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            Despite being high in oil and protein content, groundnut (peanut) has lost out to other oilseeds in the complex, such as soyabean and Canola in the global oilseed market in recent years.  No wonder, global peanut production has been languishing at around 39-40 million tones in recent years, a mere 8 per cent of aggregate world oilseeds production versus, say, soyabean that accounts for a whopping 60 per cent.

            Not just in the world market, in India too, groundnut has lost its pride of place among major oilseeds.  Until the late 1990s, groundnut oil used to be the kingpin among edible oils and held a major share in the country’s vegetable oil basket; but not any more as its production has shipped far below that of rapeseed oil and soyabean oil.  For 2014-15, groundnut in shell production target is 90 lakh tones comprising 72 lakh tones for kharif and rest for rabi.  In this year the area and production of groundnut has decreased in which is opening a promising scenario for groundnut in the coming months.  The analysis carried out by Agricultural Market Intelligence Centre (AMIC) of S. V. Agricultural College, Tirupati indicated that there is a possibility of groundnut pods touching Rs. 5000/quintal in the forthcoming months.  Farmers therefore are advised to store groundnut till the end of March and April, 2015 for a better price.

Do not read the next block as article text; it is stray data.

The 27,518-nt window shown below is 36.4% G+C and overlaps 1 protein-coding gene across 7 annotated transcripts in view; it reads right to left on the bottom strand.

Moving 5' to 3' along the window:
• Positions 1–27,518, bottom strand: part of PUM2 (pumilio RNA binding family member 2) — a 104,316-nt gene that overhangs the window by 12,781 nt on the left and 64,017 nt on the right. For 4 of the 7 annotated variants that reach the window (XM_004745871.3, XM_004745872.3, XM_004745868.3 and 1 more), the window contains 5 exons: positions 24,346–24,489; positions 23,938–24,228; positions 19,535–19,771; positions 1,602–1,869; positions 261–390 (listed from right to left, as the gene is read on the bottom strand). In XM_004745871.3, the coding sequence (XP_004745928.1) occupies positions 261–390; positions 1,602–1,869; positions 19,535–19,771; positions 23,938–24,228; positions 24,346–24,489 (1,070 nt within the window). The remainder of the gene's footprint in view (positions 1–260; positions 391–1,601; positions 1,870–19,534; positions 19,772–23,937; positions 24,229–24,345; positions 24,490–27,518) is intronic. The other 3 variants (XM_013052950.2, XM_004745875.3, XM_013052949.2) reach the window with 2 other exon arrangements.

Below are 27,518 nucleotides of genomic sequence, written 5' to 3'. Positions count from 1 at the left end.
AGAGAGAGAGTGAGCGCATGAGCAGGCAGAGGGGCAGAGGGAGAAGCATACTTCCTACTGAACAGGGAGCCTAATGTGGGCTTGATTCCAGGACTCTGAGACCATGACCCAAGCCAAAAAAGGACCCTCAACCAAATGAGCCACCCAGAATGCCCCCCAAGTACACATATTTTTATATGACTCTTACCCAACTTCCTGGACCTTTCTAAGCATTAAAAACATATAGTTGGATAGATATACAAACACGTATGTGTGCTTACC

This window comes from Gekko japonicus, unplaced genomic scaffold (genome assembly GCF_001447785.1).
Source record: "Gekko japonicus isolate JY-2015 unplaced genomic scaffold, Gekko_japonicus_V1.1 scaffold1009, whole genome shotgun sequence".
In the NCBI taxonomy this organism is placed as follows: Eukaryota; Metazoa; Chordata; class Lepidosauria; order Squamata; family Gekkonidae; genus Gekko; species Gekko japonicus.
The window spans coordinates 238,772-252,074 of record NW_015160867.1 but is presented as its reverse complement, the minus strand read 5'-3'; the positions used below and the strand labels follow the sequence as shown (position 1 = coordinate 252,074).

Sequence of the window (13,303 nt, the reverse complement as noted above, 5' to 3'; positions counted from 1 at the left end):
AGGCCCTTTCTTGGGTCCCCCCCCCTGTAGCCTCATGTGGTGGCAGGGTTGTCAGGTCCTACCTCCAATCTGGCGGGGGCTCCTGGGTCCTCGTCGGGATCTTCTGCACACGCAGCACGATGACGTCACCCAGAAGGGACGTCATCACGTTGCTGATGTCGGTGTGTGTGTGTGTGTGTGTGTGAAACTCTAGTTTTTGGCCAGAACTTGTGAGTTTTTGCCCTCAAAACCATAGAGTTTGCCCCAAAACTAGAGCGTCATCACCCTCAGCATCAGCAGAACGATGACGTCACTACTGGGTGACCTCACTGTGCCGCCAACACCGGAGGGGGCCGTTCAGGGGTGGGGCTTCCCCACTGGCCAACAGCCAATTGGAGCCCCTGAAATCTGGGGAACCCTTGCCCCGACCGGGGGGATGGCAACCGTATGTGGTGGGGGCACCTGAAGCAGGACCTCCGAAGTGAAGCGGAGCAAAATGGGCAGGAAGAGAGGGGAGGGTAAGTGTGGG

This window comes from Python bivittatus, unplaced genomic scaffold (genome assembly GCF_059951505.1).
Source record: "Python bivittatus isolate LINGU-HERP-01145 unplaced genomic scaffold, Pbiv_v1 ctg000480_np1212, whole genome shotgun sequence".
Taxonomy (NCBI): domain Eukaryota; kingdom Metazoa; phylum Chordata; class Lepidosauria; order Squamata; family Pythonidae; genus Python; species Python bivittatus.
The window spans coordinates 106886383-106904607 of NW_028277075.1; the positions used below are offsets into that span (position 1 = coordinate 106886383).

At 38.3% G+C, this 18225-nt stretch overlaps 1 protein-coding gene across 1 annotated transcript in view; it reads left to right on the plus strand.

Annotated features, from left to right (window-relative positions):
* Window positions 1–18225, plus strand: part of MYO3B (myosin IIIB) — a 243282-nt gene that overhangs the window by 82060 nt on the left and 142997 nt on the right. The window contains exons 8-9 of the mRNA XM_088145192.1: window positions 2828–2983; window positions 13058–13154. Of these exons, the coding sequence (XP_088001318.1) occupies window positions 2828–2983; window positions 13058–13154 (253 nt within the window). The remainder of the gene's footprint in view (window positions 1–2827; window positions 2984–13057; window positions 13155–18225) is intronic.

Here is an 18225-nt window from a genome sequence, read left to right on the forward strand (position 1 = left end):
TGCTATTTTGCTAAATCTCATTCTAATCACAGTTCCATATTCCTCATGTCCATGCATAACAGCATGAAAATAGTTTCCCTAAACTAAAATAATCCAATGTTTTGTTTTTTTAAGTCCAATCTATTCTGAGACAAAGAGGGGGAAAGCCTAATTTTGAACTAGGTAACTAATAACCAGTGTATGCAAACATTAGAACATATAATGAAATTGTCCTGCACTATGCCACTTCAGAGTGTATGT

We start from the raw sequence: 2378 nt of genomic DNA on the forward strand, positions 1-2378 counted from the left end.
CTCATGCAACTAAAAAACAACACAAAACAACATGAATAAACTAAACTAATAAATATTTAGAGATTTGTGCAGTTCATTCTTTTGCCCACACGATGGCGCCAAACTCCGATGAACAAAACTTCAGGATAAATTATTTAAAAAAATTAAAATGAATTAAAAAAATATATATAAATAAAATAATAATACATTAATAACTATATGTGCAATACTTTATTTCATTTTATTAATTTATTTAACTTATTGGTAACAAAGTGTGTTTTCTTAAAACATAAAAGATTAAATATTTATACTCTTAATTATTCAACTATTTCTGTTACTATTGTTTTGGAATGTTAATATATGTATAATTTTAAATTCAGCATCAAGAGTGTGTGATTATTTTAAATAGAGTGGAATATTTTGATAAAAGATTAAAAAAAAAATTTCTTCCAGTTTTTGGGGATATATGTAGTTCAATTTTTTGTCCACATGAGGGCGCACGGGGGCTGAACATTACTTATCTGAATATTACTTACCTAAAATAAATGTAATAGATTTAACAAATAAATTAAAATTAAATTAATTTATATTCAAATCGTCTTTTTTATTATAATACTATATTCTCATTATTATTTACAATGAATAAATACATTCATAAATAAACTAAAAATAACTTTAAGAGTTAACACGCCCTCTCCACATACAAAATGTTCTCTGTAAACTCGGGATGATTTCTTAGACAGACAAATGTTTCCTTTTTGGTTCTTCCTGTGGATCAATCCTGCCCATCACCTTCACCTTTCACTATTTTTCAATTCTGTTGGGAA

Despite being one of the largest producers of oilseeds in the world, India’s import dependence has doubled over the past few years owing to expanding consumption of edible oils and stagnating production of oilseeds.  The country imported vegetable oils worth $10 billion in 2013-14 compared with $5 billion in 2007-08.  Currently, import of oilseeds attracts 30 per cent duty besides 4 percent special additional duty.

            During the period from November 2014 to January 2015, sunflower oil imports touched 5 lakh tones against 3.62 lakh tones during corresponding period of last year.  Despite the fall of domestic production, these imports are putting a check on the prices.  The area under sunflower in the country this year i.e. till January, 2015 stood at 2.78 lakh ha against 4.15 lakh ha. Last year.

            Under these circumstances the Agricultural Market Intelligence centre operating in S.V.Agricultural College, Tirupati has forecasted the prices of sunflower seeds in the coming months.  The econometric analysis of the modal prices of Kurnool market has indicated that the prices may increase in April, 2015.


             Maize exports have slowed down as overseas buyers are seen shifting to the cheaper consignments from South America and the US trade analysts expect maize output to decline to around 22 million tonnes this year.  The exports in 2014-15 dropped to 2.5 million tonnes against 3.5 million tonnes in 2013-14.  Exports are not viable right now as international prices are lower.  Indian maize is expensive by about $40 per tonne over the South American origins and there are no shipments happening now.  Globally there are abundant supplies and china’s imports inputs (the second largest consumer in the world) are down by 20.4 per cent in 2014. In view of the favorable weather conditions, the rabi production is expected to be encouraging.